About 280 youth and chaperones in parish and school groups from across the Milwaukee Archdiocese traveled to Indianapolis, Nov. 17-19, 2011, for the biennial National Catholic Youth Conference (NCYC), according to Jim Amidei, coordinator for the Milwaukee Archdiocese.Pg3NCYCThis group picture, taken at dinner at the Hilton Hotel in Indianapolis, Ind., Saturday, Nov. 19, 2011, shows NCYC adult leaders/chaperones standing among the youth representing St. Peter Alcantara and St. Mary Parishes in Port Washington, Holy Rosary Parish in Fredonia, St. Mary’s Lake and Our Lady of the Lakes Parishes in Random Lake; and freshmen, sophomore, junior and senior students representing Port Washington, Cedar Grove-Belgium, Northern Ozaukee and Random Lake high schools. (Submitted photo courtesy Maureen Rotramel)

“I really believe in this ministry,” Amidei told MyFaith of the conference where the students prayed, attended workshops, listened to keynote speakers, had opportunities for reconciliation and Eucharistic adoration, and participated in recreational activities, attended concerts, exhibitions and an interactive thematic park.

“To see 23- 25,000 other youth celebrating the Eucharist and going through and enjoying (it) and saying it’s cool to be a Catholic and (that) it’s an enjoyable thing and (where) they learn a lot…I’m excited about it,” said Amidei, member of St. Anthony on the Lake Parish in Pewaukee, who is in his fourth year as archdiocesan coordinator for NCYC.

The conference, which began in 1983, is sponsored by the National Federation for Catholic Youth Ministry, a nonprofit organization that serves, according to its website, “those who serve the young Catholic Church.”

This was the first year that the organization held, simultaneously, a National Catholic Collegiate Conference (NCCC) designed for 18-23-year-olds meant to “gather some of those kids who are now in college who went to NCYC as high school kids,” according to Robert McCarty, executive director of NCYC. This year also had live streaming of the general sessions, which McCarty said allowed about 28,000 people from 103 countries to watch part of NCYC through the Internet.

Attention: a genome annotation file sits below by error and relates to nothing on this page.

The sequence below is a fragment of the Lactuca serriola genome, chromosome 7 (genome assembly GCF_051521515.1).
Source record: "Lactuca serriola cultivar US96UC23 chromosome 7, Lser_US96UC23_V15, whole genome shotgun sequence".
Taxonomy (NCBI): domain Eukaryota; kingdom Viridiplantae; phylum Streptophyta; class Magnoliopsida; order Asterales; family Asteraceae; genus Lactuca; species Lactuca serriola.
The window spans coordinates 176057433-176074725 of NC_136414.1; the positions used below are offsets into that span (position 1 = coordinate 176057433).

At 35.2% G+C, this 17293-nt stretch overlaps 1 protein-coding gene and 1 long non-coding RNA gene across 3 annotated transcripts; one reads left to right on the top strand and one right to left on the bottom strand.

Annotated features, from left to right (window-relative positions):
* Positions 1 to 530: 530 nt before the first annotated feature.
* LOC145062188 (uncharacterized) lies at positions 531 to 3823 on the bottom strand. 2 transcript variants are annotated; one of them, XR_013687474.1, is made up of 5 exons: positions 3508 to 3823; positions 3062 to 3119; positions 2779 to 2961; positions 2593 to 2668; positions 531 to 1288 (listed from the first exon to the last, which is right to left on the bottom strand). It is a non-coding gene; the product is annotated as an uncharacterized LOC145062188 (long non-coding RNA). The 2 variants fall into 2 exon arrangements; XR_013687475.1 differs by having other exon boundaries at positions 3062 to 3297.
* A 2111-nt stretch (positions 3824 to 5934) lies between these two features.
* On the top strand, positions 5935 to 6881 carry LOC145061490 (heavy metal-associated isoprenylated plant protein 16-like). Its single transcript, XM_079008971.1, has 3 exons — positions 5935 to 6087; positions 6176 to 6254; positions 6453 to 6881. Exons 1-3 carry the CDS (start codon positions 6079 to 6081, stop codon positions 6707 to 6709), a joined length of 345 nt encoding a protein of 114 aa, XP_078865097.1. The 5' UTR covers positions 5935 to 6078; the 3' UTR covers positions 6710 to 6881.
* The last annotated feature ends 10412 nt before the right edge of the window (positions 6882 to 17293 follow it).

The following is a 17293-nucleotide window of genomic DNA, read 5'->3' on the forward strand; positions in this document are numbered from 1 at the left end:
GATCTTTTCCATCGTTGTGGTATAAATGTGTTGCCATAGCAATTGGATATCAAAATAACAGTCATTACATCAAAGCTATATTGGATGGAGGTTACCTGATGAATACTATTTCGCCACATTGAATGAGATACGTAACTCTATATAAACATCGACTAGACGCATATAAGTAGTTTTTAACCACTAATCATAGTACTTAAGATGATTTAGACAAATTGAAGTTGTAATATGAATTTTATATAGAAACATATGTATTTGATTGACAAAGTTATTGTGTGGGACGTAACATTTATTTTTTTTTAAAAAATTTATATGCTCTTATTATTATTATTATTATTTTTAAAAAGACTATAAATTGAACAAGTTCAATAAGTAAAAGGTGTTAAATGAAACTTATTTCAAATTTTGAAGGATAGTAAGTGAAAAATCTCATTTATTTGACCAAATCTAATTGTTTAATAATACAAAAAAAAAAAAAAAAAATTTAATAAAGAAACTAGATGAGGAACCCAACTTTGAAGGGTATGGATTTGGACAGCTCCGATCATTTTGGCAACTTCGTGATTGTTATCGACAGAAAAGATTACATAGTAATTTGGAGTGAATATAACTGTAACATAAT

“It speaks volumes about the power of technology,” he said. “So, we’ve decided that NCYC (is) no longer a youth event – it’s a church event that focuses on youth and it’s actually become an international event because of the people around the world who tuned in.”

McCarty said NCYC is discussing the possibility of including a separate track for clergy and seminarians in the November 2013 NCYC, which will be held again in Indianapolis. For more information about NCYC, visit tinyurl.com/7lg4x5f.

The following reflections are written by teens from the Milwaukee Archdiocese who participated in National Catholic Youth Conference in Indianapolis, Ind., Nov. 17-19, 2011:

  • I was privileged to travel with fellow parish teen members to NCYC. Even though I had gone previously it was a completely new experience for me. I got to travel with my brother, mom, cousin and friends. It was fun to share with them my religion and previous experiences. This year still continued to amaze me when all 25,000 youth came together to celebrate Christ. It makes me realize I am not going through this unknown journey alone.

    I enjoyed every session I went to including: Fr. Tony, Jason and Crystalina Evert, and Doug Brummel. My favorite saying from Fr. Tony: “Don’t be stupid, and if you are STOP!” I love this because it’s straight forward and to the point. His one sentence sums up all rules. Something that also stuck out to me were our cheeseheads. I’m pretty sure more than 200 people asked to trade for my cheesehead! Someone even offered to buy it. At the end of Saturday evening I fnally traded it for a sequin cowgirl hat…. To break up one of the days my friends and I went to the game station and I got to do a relay race against my cousin. Sometimes it was simple activities that brought you closer to family and God. The grand finale that I remember the most was in the giant stadium when everyone was singing and laughing together. It will be something I will carry with me forever.